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Factors that influence faculty uptake and continued use of course management systems

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Title: Factors that influence faculty uptake and continued use of course management systems
Author: D’Silva, Reginald
Degree: Master of Arts - MA
Program: Teaching English as a Second Language
Copyright Date: 2005
Issue Date: 2009-12-15
Series/Report no. UBC Retrospective Theses Digitization Project [http://www.library.ubc.ca/archives/retro_theses/]
Abstract: Course Management Systems (CMS), central to the online learning experience, are instructional tools that offer educators innovative pedagogical choices in delivering classroom content. However, it is critical, for institutions that have recognized learning technologies such as CMS as part of their strategic plans, to be engaged in understanding the issues that surround faculty adoption and use of such technologies. Factors influencing uptake and use of Course Management Systems (CMS) were studied through responses collected from an online survey and subsequent interviews with faculty members at The University of British Columbia (UBC). 43 faculty members from professorial ranks, 33 users and 10 nonusers of WebCT, participated in an online survey. Five users and one non-user, from these participants, were also interviewed. In addition, three administrators, who are in technical support roles, were interviewed. The survey and subsequent interviews were carried out between January and April 2005. Faculty members were from faculties and schools ranging from Arts to the Applied Sciences. A majority of faculty members surveyed rated availability of time, time taken in course set-up and delivery and students' interests as the top three factors that influence uptake and use of CMS. Reliable and effective technical support, technology related factors i.e. complexity or inflexibility of the course management tool and pedagogical implications are also major factors. Faculty members' perceptions, views, and concerns in the uptake and use of CMS were also uncovered through this study.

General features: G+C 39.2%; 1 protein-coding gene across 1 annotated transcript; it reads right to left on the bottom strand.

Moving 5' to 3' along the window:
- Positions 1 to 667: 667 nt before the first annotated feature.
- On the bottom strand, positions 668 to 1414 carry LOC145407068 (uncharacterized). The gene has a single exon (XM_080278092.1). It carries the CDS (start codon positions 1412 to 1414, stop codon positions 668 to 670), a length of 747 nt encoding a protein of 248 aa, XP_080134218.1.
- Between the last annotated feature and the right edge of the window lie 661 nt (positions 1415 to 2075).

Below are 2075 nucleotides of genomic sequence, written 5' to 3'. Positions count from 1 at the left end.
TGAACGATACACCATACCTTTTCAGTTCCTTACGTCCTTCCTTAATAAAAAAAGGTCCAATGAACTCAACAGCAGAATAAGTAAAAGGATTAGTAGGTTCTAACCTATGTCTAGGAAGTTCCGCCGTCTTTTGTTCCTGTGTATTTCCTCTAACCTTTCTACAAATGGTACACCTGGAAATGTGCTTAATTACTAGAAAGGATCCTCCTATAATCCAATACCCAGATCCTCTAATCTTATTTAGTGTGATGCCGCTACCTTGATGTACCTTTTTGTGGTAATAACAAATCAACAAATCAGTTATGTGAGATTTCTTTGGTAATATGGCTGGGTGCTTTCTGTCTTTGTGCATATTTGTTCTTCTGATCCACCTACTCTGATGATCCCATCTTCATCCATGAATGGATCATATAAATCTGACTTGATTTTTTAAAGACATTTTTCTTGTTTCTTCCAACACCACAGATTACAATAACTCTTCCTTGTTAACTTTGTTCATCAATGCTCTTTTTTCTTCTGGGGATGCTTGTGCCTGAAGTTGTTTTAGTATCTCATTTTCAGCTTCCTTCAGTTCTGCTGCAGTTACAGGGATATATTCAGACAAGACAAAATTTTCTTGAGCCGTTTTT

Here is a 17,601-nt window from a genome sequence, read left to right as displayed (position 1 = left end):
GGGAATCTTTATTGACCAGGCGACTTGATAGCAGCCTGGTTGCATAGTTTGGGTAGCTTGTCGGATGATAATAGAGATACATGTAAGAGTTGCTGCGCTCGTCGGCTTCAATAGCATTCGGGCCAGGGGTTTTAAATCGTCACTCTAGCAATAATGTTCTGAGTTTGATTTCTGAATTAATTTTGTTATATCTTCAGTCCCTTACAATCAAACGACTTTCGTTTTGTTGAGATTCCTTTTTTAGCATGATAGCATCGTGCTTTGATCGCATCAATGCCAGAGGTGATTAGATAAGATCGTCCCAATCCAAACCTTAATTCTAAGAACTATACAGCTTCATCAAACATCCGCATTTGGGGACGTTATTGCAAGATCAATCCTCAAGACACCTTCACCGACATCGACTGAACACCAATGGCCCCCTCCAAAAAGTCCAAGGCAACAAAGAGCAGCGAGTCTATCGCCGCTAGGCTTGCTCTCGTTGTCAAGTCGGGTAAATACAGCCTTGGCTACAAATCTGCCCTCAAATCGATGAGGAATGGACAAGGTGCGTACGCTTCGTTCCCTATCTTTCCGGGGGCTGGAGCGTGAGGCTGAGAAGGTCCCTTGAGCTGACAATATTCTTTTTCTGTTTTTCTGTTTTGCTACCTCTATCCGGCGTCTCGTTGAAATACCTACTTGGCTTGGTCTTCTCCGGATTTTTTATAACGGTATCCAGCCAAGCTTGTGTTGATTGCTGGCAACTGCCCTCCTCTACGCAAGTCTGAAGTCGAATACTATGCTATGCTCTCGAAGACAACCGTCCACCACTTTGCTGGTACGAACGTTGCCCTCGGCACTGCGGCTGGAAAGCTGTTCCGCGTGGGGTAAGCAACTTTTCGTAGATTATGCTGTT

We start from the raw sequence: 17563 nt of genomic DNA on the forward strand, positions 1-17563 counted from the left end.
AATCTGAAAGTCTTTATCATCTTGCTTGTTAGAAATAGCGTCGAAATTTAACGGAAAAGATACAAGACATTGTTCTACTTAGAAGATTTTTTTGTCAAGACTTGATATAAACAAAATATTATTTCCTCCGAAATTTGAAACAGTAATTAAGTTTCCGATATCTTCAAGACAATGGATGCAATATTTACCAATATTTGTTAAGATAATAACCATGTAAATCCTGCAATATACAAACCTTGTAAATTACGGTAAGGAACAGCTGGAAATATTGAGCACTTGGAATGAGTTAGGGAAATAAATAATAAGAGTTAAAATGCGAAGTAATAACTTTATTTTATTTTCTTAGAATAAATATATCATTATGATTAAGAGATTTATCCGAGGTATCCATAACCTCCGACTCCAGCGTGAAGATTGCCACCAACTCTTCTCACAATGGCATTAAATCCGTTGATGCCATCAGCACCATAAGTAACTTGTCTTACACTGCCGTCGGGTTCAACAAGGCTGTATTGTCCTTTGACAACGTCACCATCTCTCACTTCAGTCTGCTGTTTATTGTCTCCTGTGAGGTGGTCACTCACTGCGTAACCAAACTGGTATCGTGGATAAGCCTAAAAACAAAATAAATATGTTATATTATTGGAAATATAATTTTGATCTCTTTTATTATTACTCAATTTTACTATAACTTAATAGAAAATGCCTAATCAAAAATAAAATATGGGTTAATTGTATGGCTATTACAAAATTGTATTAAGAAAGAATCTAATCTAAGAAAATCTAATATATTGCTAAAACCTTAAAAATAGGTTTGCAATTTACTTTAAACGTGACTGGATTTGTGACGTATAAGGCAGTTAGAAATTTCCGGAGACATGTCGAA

Affiliation: Education, Faculty of
URI: http://hdl.handle.net/2429/16725
Scholarly Level: Graduate

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